CLEVELAND, Tenn. -- Lee University students in Hughes Hall knew their dorm was falling apart, so watching the walls finally fold into rubble came as no surprise.
"It was pretty structurally unsafe," former resident Ben Johns said. "There were cracks in the walls (so) we could slip notes to the person in the next room and we could see what they were doing."
In all, about 250 people gathered Friday to watch the 42-year-old, three-story residence hall get ripped apart.
University President Paul Conn said that Hughes was the first dorm that Lee has voluntarily destroyed.
"It was built quite cheaply," he said. "It was thought that it would be good for about 30 years at the time, so it's actually survived 10 years past its time."
The land occupied by Hughes will become part of a larger green space, Dr. Conn said.
"Great campuses aren't created just by beautiful buildings, but by space between the buildings," he said.
Drivers piloted two excavators that tore off the roof, punched in each floor and let the levels crash down on each other, said Cole Strong, Lee's construction liaison. The clean-up will take about a week, he said.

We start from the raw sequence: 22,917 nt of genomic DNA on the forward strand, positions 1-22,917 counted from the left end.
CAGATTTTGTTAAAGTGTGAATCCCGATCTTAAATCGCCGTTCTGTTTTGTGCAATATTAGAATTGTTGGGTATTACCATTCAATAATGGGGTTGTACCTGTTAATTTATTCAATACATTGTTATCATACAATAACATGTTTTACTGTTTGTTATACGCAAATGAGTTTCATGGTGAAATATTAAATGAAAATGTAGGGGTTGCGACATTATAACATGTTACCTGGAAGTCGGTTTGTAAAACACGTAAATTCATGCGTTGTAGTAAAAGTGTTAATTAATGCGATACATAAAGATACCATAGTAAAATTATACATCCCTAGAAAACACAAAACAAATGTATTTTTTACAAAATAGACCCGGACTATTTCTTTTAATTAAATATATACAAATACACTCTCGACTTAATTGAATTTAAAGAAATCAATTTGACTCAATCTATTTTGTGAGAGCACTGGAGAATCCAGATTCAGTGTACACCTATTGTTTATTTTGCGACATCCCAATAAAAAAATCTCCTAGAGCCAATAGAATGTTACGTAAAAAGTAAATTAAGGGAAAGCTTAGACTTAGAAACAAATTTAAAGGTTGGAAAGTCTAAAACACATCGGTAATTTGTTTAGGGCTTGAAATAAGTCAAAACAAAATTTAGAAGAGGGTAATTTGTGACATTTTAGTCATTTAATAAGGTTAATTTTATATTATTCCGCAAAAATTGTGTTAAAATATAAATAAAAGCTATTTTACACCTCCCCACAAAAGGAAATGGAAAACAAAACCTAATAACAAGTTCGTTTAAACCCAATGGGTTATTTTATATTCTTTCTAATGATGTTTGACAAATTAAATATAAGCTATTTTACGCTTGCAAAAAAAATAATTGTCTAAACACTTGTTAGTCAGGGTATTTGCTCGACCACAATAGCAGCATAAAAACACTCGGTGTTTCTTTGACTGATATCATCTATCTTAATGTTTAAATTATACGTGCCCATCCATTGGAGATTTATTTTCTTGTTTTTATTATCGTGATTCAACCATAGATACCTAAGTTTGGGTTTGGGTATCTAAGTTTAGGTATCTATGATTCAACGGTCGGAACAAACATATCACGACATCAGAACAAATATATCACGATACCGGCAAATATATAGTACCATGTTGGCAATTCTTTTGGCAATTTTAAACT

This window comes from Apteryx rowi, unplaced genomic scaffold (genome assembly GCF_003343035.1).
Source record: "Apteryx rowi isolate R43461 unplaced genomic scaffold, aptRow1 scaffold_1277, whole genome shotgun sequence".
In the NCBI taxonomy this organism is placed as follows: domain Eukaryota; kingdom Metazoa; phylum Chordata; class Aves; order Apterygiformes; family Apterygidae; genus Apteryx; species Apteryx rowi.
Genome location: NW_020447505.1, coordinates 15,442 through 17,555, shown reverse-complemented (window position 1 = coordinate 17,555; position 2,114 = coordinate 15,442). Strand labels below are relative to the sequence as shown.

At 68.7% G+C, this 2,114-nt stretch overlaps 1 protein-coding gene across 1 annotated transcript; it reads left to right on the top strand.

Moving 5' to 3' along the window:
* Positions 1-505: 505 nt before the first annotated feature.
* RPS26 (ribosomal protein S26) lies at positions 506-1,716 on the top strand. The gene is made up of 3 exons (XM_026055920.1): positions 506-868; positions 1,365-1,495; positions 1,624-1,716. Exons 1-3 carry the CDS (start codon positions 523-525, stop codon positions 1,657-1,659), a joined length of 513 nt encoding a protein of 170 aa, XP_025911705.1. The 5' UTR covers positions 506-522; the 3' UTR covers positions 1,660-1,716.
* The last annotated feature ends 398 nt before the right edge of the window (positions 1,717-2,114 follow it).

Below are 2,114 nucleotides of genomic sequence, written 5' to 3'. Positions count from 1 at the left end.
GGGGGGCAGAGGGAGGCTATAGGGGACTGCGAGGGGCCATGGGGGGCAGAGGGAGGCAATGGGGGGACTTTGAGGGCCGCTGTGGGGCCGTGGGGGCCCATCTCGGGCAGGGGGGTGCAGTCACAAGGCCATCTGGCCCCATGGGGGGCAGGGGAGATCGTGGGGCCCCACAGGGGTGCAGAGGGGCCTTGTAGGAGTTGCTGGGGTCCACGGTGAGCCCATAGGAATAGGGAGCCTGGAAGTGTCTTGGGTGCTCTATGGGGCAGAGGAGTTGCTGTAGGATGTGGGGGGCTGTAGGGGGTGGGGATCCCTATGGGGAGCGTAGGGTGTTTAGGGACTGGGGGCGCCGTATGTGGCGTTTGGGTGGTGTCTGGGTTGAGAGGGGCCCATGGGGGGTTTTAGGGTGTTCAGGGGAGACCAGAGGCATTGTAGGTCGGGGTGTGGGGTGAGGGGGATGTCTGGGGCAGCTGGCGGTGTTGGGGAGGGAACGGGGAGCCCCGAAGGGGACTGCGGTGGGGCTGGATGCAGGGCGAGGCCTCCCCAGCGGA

"It's pretty cool to see just because I'm a guy," Mr. Johns said. "I like to see things breaking and falling."
Science professor Ronald Harris said he began teaching at Lee in 1966, a year before construction began on the hall.
"I remember being in the science building, which is where I taught, and watching them build Hughes Hall," he said. "I hate to see it go, but you have to make progress."
The hall's last resident director, Brandon Brooks, said one of his favorite memories was watching the residents create a water slide down a first-floor hallway.
In the building's final days, he said, he let the students tunnel through one of the dorm room walls in an effort to keep them from tearing the building apart in an adrenaline-fueled desire for destruction.
Current Hughes residents will live in Atkins-Ellis Hall next fall, Dr. Conn said, adding that the women who lived in Atkins-Ellis will be placed in new townhouses the university is building over the summer.
With Hughes out of the way, Medlin Hall is now the last remaining old-fashioned male dorm on campus, Dr. Conn said. Despite a construction date about 40 years before Hughes, the president said the historic hall is an unlikely candidate for demolition.
"Medlin was sanctified by the fact that Billy Graham once lived there," he said. "So we would touch it only with great care."
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